Deep South Texas is known for its wind. Rarely is the wind any stronger than it is in April. In fact, the fourth month of the year generally attracts more windsurfers and kite boarders than anglers to the Lower Laguna Madre. However, the fishermen who do make their onto the flats between South Padre Island and Port Isabel will more often than not find plenty of willing fish in April.
April sees water warming at an increasing quick clip. As this happens, the fish become more and more active. While the west side of the Lower Laguna Madre can still provide solid action during April, it is the area located directly behind South Padre Island that really turns on during late spring.
South Padre Island's Sensational Shallow Water Spring Fishing
April action is steady all along the east side of the Lower Laguna Madre. But, is the action directly behind South Padre Island that really stands out. The flats behind town (just north of The Pasture), The Convention Center Flats, the flats behind The Shores Subdivision and the area south of Gas Well Flats provide anglers good fishing for both speckled trout and redfish without the inconvenience of a long boat ride. Additionally, the high dunes and buildings on South Padre Island provide a wind break from the prevailing southeast spring winds, giving anglers somewhat protected waters on some of the season's windiest days.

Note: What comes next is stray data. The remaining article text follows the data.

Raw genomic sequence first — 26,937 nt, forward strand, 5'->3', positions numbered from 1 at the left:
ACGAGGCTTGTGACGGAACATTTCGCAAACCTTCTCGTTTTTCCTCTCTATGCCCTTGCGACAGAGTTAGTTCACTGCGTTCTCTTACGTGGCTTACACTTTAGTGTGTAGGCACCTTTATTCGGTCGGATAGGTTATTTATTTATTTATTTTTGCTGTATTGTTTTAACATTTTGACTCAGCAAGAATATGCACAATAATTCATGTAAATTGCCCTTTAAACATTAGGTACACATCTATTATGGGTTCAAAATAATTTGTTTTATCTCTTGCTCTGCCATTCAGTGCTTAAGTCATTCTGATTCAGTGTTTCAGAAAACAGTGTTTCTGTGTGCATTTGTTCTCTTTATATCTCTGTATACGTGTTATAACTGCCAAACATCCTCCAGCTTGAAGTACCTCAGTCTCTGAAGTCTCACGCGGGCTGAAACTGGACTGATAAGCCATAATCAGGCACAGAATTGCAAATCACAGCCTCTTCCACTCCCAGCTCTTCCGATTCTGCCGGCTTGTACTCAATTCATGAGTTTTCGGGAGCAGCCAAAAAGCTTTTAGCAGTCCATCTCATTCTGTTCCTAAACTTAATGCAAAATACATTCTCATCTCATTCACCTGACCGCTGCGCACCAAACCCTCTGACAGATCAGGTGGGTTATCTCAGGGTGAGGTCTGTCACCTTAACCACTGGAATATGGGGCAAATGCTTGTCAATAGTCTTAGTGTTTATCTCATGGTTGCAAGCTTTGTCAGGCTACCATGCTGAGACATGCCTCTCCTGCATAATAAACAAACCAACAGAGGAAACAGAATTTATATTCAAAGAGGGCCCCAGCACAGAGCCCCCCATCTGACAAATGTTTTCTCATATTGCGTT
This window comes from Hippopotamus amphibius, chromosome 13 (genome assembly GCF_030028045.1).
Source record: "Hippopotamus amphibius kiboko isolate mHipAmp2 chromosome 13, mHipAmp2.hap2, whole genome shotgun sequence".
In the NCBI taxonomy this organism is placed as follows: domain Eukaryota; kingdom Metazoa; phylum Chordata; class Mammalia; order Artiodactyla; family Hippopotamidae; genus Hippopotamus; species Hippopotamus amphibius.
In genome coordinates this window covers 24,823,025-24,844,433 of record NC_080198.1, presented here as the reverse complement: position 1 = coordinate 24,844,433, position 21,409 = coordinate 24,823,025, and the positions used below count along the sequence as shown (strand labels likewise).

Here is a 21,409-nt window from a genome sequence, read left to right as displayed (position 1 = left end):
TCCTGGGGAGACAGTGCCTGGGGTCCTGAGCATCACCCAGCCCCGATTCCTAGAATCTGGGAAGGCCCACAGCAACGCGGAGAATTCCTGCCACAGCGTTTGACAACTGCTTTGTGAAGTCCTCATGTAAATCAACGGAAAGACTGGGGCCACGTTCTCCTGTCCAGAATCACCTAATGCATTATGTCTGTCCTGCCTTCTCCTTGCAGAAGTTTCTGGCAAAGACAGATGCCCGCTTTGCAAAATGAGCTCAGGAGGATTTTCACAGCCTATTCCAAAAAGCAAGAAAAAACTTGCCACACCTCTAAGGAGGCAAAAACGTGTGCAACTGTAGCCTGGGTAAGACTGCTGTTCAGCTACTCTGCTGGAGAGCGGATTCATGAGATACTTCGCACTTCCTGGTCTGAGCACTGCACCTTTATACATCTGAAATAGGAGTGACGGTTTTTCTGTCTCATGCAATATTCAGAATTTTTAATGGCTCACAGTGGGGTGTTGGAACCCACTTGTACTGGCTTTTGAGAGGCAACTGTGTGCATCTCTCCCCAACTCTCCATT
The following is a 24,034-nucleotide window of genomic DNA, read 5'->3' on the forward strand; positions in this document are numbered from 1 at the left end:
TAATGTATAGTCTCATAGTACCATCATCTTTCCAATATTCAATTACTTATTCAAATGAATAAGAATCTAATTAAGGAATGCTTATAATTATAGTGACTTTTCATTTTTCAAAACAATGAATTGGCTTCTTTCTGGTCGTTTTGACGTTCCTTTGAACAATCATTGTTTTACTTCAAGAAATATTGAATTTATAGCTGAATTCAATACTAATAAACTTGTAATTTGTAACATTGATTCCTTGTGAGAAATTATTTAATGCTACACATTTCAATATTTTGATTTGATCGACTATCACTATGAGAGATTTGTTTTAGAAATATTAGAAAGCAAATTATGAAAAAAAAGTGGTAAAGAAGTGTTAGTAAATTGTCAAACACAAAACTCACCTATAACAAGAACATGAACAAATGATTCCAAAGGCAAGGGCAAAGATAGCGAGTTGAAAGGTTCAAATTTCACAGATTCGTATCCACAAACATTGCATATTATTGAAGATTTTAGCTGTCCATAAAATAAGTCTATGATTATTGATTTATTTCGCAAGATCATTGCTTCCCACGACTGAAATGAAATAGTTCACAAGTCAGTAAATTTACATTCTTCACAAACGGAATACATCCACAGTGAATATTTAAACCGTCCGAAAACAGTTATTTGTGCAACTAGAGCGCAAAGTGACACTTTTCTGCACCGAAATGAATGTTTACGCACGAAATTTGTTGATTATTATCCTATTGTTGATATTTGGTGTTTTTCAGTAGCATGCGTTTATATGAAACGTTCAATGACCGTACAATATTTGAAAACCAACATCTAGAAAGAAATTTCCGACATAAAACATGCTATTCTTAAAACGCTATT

Although the strip of bay between the Intracoastal Waterway and South Padre Island is relatively narrow, it proves to be quite a diverse fishery. Moving westward from the back side of SPI, the flats slow toward the ICW. The Tompkins Channel, which runs parallel to SPI from just north of the Queen Isabella Bridge to just south of the Convention Centre, provides the only deep water for fish on the shallow flats hugging the island. Closer to the ICW, the flats are as deep as six feet. In between is a range of depths.